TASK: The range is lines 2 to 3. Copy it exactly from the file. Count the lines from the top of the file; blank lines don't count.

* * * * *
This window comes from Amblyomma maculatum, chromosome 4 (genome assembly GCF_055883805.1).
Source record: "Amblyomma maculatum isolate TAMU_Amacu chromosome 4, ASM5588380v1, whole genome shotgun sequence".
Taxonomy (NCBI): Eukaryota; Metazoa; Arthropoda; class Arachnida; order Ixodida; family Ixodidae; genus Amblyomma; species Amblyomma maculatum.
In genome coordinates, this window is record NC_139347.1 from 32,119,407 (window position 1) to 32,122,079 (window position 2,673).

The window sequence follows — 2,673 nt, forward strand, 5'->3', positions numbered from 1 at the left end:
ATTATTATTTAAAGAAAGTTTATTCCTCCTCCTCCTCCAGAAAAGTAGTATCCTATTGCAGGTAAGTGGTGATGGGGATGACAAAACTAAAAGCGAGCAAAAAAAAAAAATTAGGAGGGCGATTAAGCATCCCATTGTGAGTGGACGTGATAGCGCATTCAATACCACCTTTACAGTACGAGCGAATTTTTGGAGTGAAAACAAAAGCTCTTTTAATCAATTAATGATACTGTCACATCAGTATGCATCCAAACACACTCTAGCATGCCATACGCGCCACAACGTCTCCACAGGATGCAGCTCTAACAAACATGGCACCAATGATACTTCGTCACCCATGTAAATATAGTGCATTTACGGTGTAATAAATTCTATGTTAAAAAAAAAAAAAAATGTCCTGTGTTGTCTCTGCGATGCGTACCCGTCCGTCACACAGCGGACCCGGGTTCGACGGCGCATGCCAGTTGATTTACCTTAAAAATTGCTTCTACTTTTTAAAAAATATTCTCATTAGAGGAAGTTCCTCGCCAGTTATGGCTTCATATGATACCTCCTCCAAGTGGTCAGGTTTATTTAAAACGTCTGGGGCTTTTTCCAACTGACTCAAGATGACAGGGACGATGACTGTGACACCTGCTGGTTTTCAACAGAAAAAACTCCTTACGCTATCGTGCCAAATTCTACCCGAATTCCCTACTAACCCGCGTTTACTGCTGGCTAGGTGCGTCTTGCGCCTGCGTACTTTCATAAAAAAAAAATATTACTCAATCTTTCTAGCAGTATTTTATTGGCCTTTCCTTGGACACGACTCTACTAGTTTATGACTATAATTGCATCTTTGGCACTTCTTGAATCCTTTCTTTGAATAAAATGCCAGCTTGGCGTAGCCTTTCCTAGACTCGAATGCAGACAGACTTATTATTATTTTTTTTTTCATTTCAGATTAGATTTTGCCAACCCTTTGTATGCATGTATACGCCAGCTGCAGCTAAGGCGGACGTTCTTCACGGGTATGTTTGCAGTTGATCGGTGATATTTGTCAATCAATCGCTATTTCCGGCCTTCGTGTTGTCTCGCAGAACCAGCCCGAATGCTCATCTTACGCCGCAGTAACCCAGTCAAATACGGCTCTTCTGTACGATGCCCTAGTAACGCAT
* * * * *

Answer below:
Source record: "Amblyomma maculatum isolate TAMU_Amacu chromosome 4, ASM5588380v1, whole genome shotgun sequence".
Taxonomy (NCBI): Eukaryota; Metazoa; Arthropoda; class Arachnida; order Ixodida; family Ixodidae; genus Amblyomma; species Amblyomma maculatum.